Education and Guides
From first diagnosis, through to growing up with the condition, JDRF provides support and guidance for people with T1D at every step along the way.
We’ve developed a variety of programs and resources, regardless of what life stage you’re at. You can access these guides and resources via the links below.
Straight to the Point: A guide for adults living with type 1 diabetes.
Written by adults with type 1 diabetes and health care professionals, this resource is full of tips and resources to help you live a safer, easier and happier life until we cure T1D. From diagnosis to travel, work and sick days, this guide addresses some of the most commons questions and concerns of living with T1D as an adult.
Nutrition and exercise for adults with T1D.
An excerpt from a nutrition and exercise session designed for adults living with T1D. This session is from our Type One Summit conference in 2019.Read the guide
Teen Toolkit: A guide for parents of teens living with type 1 diabetes.
Navigating the teenage years with T1D can be difficult. Everything that makes the teen years unique may complicate the disease structure. It takes patience, adaptation and sometimes a lot of help and support to get through those years. This guide is specifically for parents to help them with strategies to make their teenager’s journey a much more manageable experience.
Our T1Directory is where we share all of the details of our Little Blue Book. It’s the names of people, organisations and places that make life with type 1 diabetes a little easier.Read the T1Directory
The high school years and type 1 diabetes.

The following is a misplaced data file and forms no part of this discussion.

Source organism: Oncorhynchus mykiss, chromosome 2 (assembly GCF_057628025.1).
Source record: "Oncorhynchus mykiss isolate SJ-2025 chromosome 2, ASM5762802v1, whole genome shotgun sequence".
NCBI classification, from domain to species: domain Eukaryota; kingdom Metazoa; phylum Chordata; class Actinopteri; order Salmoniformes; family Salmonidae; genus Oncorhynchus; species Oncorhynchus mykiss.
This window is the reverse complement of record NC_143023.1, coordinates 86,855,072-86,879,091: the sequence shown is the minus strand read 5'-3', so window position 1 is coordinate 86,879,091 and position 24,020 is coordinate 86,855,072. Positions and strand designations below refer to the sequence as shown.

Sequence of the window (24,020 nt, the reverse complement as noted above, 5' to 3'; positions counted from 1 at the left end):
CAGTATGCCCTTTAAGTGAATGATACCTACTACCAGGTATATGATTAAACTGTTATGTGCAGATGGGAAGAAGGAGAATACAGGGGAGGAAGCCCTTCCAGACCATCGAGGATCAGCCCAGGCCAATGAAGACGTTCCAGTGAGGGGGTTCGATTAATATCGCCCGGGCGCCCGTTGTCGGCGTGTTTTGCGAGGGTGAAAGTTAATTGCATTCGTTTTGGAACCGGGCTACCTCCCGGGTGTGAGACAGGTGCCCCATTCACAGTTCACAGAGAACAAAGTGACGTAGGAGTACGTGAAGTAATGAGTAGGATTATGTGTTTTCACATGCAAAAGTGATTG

As your child with T1D gets older, they tend to spend more time in and around school. In fact, for teens involved in extracurricular activities and sports, school time can take up as much as ﬁfty percent of their weekday. That means a comprehensive and smart plan for how to deal with T1D at school is a must-have tool. Read an extract from JDRF’s Teen Toolkit, with some useful strategies for parents on coping with those high school years.Read the High school years guide
Dealing with the psychosocial burden of T1D in the teenage years.
Adolescence comes with its own set of new challenges for any parent, but what is it like if your teenager also has type 1 diabetes (T1D)? Dr Adriana Ventura (a nationally registered psychologist) spoke at JDRF’s Type One Summit in 2019 on the psychological impacts of T1D during the teenage years. Read about Dr Ventura’s insights in this blog post.Read the teenage years guide
How to access mental health services with type 1 diabetes.
Our official guide to accessing mental health services for people living with T1D. This resource was created in consultation with Dr. Rosalyn Taylor, Clinical Psychologist, who specialises in diabetes at the Sunshine Coast Hospital and Health Service.Read the mental health guide
Snacking 101: An explainer for people living with type 1 diabetes.